The Recovery: I woke up feeling like a million bucks and talking a mile a minute. I was brought out to the post-op room. I was asked if I wanted a turkey sandwich or a muffin and I said "both". I scarfed them down. My family and friends were brought in, and my spirits made them happy. I spent the next few days at my cousins home recovering. That time was hard, thinking about everything, my life, the fact that I hadn't married, that I was superficial about aspects of my life, my looks, my body. I was genuinely happy and proud that I didn't opt for the implant, and so was my g/f. I hated the way my package looked, but I knew it was just post-op and it would get better. I worried about how much the cancer had spread. I read so much where I was pretty sure it wasn't benign, so it made me sick to know that I wouldn't get the results from the path report until the following Wednesday (over 1 week!) I mulled, I cried. I thought about how I can be a better person if I get through this. Things that seemed like a REALLY big deal before seemed so silly. I was mostly on drugs, percocet... I couldn't focus on reading. I thought I would get some work done, but it was impossible. Monday I returned to work, and Tuesday, but I wasn't very productive, and my I/O incision hurt and was swollen. By now I was using only tylenol for the pain, because I hated the constipation from the percocet.

    I took joy in little milestones: My first pee, standing up... my first dump, where I felt like I almost had an aneurism, my first erection (still don't have them spontaneously), the first time I took all my clothes off and looked at myself in the mirror, my first shower post surgery. I feared the road ahead, but knew that I would get better, whether by surveillance, chemo, radiation, or more surgery, I know I'm in this for the long haul...

    The Pathology Report: Finally. I took off from work today. The last couple of days were pretty rough. I found myself in a couple of meetings at work where I was able to distance myself from the cancer. After the meetings I realized I hadn't really thought about it, but when I'm at home with my mom, it's hard not to. I bought Lance Armstrong's book, and I've been reading it. I did some last minute checking last night... just to see--if it's benign, what could it be: Leydig cell tumor? immature Teratoma? I made sure not to fill my mind with false hope though, I'm a scientist, and I can do math.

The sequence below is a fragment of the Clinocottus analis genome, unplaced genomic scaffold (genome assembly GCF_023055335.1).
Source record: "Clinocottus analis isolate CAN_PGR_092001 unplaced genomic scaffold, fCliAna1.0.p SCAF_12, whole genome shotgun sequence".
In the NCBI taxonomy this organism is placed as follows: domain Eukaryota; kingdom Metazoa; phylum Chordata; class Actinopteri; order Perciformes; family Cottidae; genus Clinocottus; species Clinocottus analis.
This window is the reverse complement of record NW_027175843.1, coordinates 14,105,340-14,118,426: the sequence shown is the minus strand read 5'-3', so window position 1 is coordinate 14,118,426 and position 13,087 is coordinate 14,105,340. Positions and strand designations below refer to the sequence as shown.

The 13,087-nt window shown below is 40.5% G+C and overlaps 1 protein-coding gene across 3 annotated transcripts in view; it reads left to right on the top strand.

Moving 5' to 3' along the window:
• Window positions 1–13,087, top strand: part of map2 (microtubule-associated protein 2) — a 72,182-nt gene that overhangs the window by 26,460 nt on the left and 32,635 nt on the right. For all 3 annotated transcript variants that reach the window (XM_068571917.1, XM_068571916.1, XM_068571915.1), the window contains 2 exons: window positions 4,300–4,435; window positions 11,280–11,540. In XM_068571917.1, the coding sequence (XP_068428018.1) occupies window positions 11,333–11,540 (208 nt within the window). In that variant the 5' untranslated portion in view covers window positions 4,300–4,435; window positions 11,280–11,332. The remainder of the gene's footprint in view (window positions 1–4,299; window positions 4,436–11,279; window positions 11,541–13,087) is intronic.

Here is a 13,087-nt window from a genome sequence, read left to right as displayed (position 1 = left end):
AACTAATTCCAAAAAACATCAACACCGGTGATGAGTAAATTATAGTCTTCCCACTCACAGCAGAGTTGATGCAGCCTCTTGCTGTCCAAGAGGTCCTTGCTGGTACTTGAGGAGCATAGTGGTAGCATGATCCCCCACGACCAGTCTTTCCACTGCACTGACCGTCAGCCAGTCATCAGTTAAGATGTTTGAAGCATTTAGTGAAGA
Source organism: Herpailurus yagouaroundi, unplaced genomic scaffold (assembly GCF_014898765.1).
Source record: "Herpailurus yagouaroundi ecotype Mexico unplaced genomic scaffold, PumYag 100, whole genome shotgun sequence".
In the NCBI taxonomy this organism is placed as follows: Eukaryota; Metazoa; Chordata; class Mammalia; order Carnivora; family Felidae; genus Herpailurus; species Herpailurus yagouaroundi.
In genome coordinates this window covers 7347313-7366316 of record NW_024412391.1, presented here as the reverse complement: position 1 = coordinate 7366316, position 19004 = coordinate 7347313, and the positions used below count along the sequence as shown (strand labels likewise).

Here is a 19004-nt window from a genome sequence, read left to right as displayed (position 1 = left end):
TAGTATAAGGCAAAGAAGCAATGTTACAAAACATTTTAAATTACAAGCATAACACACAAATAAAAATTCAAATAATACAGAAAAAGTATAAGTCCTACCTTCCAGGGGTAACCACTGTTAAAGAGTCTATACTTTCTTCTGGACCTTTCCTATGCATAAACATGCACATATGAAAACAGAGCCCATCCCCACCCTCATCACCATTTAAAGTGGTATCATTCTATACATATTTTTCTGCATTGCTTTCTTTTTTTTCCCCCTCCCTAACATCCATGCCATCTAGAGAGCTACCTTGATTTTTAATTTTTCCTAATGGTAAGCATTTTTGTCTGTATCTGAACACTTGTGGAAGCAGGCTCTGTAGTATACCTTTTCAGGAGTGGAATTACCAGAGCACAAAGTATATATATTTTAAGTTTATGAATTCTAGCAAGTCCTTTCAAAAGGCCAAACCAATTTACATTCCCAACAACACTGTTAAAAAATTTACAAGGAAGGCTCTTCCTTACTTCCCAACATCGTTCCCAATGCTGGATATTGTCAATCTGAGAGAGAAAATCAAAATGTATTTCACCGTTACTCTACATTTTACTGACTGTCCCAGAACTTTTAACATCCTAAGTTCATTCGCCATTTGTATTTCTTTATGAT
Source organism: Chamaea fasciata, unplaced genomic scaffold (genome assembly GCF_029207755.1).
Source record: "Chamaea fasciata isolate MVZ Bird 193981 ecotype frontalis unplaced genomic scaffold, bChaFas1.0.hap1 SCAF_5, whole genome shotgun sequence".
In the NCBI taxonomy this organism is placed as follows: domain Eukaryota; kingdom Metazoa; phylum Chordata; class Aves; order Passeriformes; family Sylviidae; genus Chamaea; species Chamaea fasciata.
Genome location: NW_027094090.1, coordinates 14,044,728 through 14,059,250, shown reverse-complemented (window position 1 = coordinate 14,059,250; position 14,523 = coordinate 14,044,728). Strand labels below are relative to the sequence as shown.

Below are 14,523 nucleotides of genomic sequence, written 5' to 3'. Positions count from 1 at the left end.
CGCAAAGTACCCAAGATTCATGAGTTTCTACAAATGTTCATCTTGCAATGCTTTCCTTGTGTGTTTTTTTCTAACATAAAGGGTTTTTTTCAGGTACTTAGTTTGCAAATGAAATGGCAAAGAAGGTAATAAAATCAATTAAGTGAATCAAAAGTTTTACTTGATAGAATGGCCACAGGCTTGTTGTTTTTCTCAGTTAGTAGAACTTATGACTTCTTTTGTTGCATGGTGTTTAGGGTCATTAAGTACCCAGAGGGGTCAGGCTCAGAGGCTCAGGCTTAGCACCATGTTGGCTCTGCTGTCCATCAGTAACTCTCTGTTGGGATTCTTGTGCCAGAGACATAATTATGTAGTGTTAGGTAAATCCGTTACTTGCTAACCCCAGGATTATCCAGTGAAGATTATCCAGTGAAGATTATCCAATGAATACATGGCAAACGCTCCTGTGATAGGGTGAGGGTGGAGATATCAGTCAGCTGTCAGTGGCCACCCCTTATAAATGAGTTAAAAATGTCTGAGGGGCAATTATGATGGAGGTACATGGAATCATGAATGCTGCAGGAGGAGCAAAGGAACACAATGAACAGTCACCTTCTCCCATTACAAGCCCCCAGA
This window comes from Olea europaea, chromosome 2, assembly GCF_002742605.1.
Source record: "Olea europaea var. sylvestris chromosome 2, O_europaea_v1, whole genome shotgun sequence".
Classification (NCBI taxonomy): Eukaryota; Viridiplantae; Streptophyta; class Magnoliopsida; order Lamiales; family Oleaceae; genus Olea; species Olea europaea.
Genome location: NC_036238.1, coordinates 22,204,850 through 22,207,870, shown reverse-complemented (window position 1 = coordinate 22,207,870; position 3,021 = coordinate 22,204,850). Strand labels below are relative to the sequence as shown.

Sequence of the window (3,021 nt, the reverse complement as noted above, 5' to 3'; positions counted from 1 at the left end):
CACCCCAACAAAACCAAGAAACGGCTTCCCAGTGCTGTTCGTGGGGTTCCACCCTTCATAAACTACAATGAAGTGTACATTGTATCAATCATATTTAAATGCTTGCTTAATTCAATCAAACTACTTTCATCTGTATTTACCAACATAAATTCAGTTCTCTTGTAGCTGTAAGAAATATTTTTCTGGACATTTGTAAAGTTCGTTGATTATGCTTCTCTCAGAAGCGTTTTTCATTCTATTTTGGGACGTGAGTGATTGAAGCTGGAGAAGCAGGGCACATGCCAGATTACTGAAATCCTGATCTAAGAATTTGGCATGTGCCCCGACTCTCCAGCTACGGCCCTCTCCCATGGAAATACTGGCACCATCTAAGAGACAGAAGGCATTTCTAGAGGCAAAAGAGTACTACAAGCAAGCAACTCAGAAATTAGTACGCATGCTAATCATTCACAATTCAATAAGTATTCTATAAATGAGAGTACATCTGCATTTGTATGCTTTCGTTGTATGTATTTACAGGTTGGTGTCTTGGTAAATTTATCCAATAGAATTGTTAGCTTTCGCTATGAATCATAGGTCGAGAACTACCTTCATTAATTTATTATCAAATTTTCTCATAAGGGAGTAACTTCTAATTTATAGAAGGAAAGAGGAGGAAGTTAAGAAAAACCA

I get to the doc at 8:30 am. My mom is in tow, but I leave her in the waiting room. I get to the procedure room, but its 1 hour before I finally finish with the doc. He says stage I seminoma- Classic. No tumor in epididymis, no tumor in sperm cord. No evidence of lymphovascular invasion. The best possible REALISTIC result. I want to cry, but I'm too happy. The doc presents the radiation and surveillance options, leans towards surveillance but also suggests that I consult with a Rad-Onc. He says 4 months to my next CT, and stressed that he is only suggesting this route because he is confident that I will comply. I know that I have to.

    I never thought I would be happy with a cancer diagnosis, but that's what cancer does to people, everything becomes relative to something better, and something worse, but all bad. I look for hope. I thought about my first doctor, who found the lump. I feel some regret about not giving him the pleasure of performing the surgery, but I credit him with saving my life. I think that I got off easy after reading the posts here, and see the kind of pain and angst that others have. I wonder if I should have the radiation anyway. I wonder if I'm crying more because of the decreased testosterone in my system

    . I wonder what the next 4-month blocks of life are going to be like. Still, while I don't look forward to the tension of having to get checked, I'm looking forward to celebrations at each time point, hopefully, and I pray, for a clean result, everytime. Also, I wish for all of you, the best possible outcome after all of this, for you and your entire families. Godspeed, Live strong.

    Life happens fast...3 weeks ago I was celebrating my birthday and feeling that everything was perfect in my world, and now I'm a cancer patient. But I read a great quote today, and I think it will be my favorite for a really long time:

    "You must abandon the life you planned, to live the life that was meant for you"

    Again: Goodspeed and Live Strong!

    Detected mass 10-6-06, Radical left I/O 10-10-06, Stage I seminoma, 1.5 cm primary, No LV invasion, No Rete Testis Invasion... Currently on Surveillance.

  • #2
    Originally posted by djmac
    Life happens fast...3 weeks ago I was celebrating my birthday and feeling that everything was perfect in my world, and now I'm a cancer patient.
    Now you are a cancer survivor! Welcome to the forums -- and welcome to your new life.
    Scott, [email protected]
    right inguinal orchiectomy 6/5/2003 > nonseminoma, stage I > surveillance > L-RPLND 6/24/2005 for recurrence, suspected teratoma but found seminoma, stage II > chylous ascites until 9/2005 > surveillance and "all clear" since

    Your donation funds Livestrong services for people facing cancer now. Please sponsor my ride!


    • #3